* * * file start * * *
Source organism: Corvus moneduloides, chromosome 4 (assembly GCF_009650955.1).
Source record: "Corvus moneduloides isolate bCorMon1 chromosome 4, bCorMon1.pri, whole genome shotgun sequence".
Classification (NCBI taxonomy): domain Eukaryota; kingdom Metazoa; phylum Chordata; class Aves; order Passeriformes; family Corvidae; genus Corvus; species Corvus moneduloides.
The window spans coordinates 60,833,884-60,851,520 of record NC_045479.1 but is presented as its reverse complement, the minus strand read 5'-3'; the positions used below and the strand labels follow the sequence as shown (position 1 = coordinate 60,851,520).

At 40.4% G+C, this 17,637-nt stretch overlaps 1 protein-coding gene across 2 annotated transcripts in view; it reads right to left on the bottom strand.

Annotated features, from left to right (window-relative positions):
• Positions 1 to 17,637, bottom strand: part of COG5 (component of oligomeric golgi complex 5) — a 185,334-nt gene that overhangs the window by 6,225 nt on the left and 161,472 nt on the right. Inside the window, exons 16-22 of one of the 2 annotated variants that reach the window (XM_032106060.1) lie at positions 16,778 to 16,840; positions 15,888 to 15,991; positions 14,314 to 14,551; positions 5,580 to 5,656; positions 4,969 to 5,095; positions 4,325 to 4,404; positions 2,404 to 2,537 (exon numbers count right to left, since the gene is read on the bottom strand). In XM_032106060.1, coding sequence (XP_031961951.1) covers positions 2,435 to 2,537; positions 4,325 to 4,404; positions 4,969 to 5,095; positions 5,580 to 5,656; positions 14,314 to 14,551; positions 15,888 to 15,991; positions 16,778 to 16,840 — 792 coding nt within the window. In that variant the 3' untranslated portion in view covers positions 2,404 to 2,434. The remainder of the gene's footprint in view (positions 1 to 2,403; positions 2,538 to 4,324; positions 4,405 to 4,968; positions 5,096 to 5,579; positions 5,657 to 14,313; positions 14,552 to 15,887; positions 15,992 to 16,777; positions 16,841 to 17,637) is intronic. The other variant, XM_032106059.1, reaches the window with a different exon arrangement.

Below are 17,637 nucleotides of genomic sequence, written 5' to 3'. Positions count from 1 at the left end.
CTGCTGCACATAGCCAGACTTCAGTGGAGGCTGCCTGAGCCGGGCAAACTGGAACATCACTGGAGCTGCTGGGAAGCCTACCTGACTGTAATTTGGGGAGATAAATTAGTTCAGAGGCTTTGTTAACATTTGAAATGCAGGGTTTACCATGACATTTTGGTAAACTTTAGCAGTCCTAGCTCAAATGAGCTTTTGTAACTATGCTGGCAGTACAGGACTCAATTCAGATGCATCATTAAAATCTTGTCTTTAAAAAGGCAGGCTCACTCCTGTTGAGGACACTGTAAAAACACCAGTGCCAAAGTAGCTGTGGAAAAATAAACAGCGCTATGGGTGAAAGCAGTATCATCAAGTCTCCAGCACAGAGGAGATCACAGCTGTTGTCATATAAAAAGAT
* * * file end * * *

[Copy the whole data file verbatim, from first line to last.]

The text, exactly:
Source organism: Corvus moneduloides, chromosome 4 (assembly GCF_009650955.1).
Source record: "Corvus moneduloides isolate bCorMon1 chromosome 4, bCorMon1.pri, whole genome shotgun sequence".
Classification (NCBI taxonomy): domain Eukaryota; kingdom Metazoa; phylum Chordata; class Aves; order Passeriformes; family Corvidae; genus Corvus; species Corvus moneduloides.
The window spans coordinates 60,833,884-60,851,520 of record NC_045479.1 but is presented as its reverse complement, the minus strand read 5'-3'; the positions used below and the strand labels follow the sequence as shown (position 1 = coordinate 60,851,520).

At 40.4% G+C, this 17,637-nt stretch overlaps 1 protein-coding gene across 2 annotated transcripts in view; it reads right to left on the bottom strand.

Annotated features, from left to right (window-relative positions):
• Positions 1 to 17,637, bottom strand: part of COG5 (component of oligomeric golgi complex 5) — a 185,334-nt gene that overhangs the window by 6,225 nt on the left and 161,472 nt on the right. Inside the window, exons 16-22 of one of the 2 annotated variants that reach the window (XM_032106060.1) lie at positions 16,778 to 16,840; positions 15,888 to 15,991; positions 14,314 to 14,551; positions 5,580 to 5,656; positions 4,969 to 5,095; positions 4,325 to 4,404; positions 2,404 to 2,537 (exon numbers count right to left, since the gene is read on the bottom strand). In XM_032106060.1, coding sequence (XP_031961951.1) covers positions 2,435 to 2,537; positions 4,325 to 4,404; positions 4,969 to 5,095; positions 5,580 to 5,656; positions 14,314 to 14,551; positions 15,888 to 15,991; positions 16,778 to 16,840 — 792 coding nt within the window. In that variant the 3' untranslated portion in view covers positions 2,404 to 2,434. The remainder of the gene's footprint in view (positions 1 to 2,403; positions 2,538 to 4,324; positions 4,405 to 4,968; positions 5,096 to 5,579; positions 5,657 to 14,313; positions 14,552 to 15,887; positions 15,992 to 16,777; positions 16,841 to 17,637) is intronic. The other variant, XM_032106059.1, reaches the window with a different exon arrangement.

Below are 17,637 nucleotides of genomic sequence, written 5' to 3'. Positions count from 1 at the left end.
CTGCTGCACATAGCCAGACTTCAGTGGAGGCTGCCTGAGCCGGGCAAACTGGAACATCACTGGAGCTGCTGGGAAGCCTACCTGACTGTAATTTGGGGAGATAAATTAGTTCAGAGGCTTTGTTAACATTTGAAATGCAGGGTTTACCATGACATTTTGGTAAACTTTAGCAGTCCTAGCTCAAATGAGCTTTTGTAACTATGCTGGCAGTACAGGACTCAATTCAGATGCATCATTAAAATCTTGTCTTTAAAAAGGCAGGCTCACTCCTGTTGAGGACACTGTAAAAACACCAGTGCCAAAGTAGCTGTGGAAAAATAAACAGCGCTATGGGTGAAAGCAGTATCATCAAGTCTCCAGCACAGAGGAGATCACAGCTGTTGTCATATAAAAAGAT